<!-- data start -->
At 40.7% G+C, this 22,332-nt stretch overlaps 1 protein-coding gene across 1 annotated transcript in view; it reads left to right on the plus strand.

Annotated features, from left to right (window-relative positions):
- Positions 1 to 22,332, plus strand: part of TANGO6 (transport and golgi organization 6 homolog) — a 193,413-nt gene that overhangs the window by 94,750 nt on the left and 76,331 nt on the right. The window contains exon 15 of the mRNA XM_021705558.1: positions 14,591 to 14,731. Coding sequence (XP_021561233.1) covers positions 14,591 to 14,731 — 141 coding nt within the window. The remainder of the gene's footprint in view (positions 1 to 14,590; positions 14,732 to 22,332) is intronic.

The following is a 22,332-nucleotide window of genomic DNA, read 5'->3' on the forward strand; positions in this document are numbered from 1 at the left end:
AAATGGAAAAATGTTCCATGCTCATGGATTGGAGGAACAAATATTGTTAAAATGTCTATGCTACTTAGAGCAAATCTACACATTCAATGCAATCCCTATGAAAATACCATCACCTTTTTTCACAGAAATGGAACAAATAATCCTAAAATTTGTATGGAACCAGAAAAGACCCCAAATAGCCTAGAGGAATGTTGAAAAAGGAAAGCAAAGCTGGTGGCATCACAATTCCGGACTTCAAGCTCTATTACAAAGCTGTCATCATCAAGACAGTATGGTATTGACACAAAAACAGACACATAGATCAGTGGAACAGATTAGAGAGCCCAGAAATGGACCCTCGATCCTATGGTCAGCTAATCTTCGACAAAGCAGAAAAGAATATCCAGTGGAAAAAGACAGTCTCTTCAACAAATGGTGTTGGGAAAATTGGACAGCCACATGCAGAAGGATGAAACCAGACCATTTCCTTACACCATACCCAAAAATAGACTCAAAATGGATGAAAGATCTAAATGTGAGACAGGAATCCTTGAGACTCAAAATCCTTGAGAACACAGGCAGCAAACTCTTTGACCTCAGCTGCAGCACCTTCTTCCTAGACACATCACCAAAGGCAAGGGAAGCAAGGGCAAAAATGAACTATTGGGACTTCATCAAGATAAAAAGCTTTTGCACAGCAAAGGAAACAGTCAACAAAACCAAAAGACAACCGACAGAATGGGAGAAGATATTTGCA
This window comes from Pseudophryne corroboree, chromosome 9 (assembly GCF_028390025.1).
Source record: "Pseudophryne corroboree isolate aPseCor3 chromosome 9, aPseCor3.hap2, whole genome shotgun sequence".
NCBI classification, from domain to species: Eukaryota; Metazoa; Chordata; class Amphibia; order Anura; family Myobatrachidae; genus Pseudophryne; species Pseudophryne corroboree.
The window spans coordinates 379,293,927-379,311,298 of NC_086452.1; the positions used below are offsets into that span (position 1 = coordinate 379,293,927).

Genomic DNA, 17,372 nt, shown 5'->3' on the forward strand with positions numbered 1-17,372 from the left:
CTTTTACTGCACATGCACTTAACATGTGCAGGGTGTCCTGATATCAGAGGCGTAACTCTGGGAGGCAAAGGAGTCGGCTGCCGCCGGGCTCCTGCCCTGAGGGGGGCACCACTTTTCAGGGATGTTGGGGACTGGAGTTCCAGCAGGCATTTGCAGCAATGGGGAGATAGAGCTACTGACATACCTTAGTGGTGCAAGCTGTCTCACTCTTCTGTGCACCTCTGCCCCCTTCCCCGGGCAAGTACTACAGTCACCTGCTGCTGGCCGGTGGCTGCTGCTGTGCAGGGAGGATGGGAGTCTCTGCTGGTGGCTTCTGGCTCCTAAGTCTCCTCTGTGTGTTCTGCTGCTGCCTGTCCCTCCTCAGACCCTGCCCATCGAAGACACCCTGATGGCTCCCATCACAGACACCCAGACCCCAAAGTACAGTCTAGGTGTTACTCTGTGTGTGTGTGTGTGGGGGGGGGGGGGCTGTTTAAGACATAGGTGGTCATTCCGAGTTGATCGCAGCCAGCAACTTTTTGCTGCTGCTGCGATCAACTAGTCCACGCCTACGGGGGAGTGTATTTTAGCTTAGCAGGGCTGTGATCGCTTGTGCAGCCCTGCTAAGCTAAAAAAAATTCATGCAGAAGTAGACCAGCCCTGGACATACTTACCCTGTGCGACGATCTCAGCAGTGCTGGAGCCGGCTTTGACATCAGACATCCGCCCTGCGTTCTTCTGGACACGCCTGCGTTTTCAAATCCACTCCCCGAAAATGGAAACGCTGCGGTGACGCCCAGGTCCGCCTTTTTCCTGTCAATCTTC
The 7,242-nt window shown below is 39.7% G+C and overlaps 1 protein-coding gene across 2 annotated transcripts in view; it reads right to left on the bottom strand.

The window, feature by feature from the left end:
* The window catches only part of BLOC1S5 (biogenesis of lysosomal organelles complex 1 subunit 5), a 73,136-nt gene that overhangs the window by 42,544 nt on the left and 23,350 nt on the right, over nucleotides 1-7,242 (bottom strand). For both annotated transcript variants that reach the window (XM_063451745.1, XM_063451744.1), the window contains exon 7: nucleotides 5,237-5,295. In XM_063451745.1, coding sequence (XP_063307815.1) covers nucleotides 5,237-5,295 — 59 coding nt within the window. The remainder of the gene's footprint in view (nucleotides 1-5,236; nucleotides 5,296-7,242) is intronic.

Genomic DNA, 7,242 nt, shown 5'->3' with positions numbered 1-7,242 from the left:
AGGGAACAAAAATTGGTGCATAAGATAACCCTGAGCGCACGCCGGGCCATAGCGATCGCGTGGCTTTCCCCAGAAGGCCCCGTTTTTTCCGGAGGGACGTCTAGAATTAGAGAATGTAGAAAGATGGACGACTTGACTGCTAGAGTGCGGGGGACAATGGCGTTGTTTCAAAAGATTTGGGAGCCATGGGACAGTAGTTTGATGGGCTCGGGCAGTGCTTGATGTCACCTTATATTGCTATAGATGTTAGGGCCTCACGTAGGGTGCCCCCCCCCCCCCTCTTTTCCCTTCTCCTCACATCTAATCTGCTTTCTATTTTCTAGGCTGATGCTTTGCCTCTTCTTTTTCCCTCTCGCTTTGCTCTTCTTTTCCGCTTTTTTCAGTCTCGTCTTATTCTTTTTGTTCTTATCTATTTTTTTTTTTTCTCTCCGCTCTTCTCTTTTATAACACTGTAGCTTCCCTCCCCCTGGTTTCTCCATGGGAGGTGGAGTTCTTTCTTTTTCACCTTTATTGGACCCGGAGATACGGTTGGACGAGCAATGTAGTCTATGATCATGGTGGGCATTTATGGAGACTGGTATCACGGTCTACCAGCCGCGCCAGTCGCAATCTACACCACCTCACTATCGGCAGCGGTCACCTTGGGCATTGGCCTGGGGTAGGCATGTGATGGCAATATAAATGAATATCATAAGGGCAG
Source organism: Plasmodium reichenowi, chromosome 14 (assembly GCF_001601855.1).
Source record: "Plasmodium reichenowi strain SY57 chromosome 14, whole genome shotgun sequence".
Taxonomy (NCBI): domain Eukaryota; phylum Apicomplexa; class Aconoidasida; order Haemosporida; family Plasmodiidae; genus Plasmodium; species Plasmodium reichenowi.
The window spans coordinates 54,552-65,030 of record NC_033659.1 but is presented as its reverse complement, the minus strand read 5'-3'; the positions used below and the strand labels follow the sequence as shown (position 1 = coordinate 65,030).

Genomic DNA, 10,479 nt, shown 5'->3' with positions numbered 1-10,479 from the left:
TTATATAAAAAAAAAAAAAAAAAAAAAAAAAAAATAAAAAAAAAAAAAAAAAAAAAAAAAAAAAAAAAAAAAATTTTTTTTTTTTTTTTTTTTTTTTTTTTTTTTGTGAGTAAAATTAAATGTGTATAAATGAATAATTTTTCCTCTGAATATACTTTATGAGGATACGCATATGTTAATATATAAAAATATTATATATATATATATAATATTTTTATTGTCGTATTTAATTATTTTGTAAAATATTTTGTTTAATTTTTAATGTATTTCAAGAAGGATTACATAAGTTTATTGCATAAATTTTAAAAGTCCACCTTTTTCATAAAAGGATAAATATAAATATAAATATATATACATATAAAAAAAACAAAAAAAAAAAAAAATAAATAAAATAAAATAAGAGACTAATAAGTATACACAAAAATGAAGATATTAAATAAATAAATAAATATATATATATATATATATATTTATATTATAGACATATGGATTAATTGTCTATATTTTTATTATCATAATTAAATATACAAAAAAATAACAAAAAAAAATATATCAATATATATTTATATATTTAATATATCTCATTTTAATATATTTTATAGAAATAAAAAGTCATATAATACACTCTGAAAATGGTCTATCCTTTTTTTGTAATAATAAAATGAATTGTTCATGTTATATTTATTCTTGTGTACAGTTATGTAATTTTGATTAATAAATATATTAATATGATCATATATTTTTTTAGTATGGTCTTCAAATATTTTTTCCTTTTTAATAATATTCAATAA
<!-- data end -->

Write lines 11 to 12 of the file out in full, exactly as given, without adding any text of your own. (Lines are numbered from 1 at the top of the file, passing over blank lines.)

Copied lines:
CTTTTACTGCACATGCACTTAACATGTGCAGGGTGTCCTGATATCAGAGGCGTAACTCTGGGAGGCAAAGGAGTCGGCTGCCGCCGGGCTCCTGCCCTGAGGGGGGCACCACTTTTCAGGGATGTTGGGGACTGGAGTTCCAGCAGGCATTTGCAGCAATGGGGAGATAGAGCTACTGACATACCTTAGTGGTGCAAGCTGTCTCACTCTTCTGTGCACCTCTGCCCCCTTCCCCGGGCAAGTACTACAGTCACCTGCTGCTGGCCGGTGGCTGCTGCTGTGCAGGGAGGATGGGAGTCTCTGCTGGTGGCTTCTGGCTCCTAAGTCTCCTCTGTGTGTTCTGCTGCTGCCTGTCCCTCCTCAGACCCTGCCCATCGAAGACACCCTGATGGCTCCCATCACAGACACCCAGACCCCAAAGTACAGTCTAGGTGTTACTCTGTGTGTGTGTGTGTGGGGGGGGGGGGGCTGTTTAAGACATAGGTGGTCATTCCGAGTTGATCGCAGCCAGCAACTTTTTGCTGCTGCTGCGATCAACTAGTCCACGCCTACGGGGGAGTGTATTTTAGCTTAGCAGGGCTGTGATCGCTTGTGCAGCCCTGCTAAGCTAAAAAAAATTCATGCAGAAGTAGACCAGCCCTGGACATACTTACCCTGTGCGACGATCTCAGCAGTGCTGGAGCCGGCTTTGACATCAGACATCCGCCCTGCGTTCTTCTGGACACGCCTGCGTTTTCAAATCCACTCCCCGAAAATGGAAACGCTGCGGTGACGCCCAGGTCCGCCTTTTTCCTGTCAATCTTC
The 7,242-nt window shown below is 39.7% G+C and overlaps 1 protein-coding gene across 2 annotated transcripts in view; it reads right to left on the bottom strand.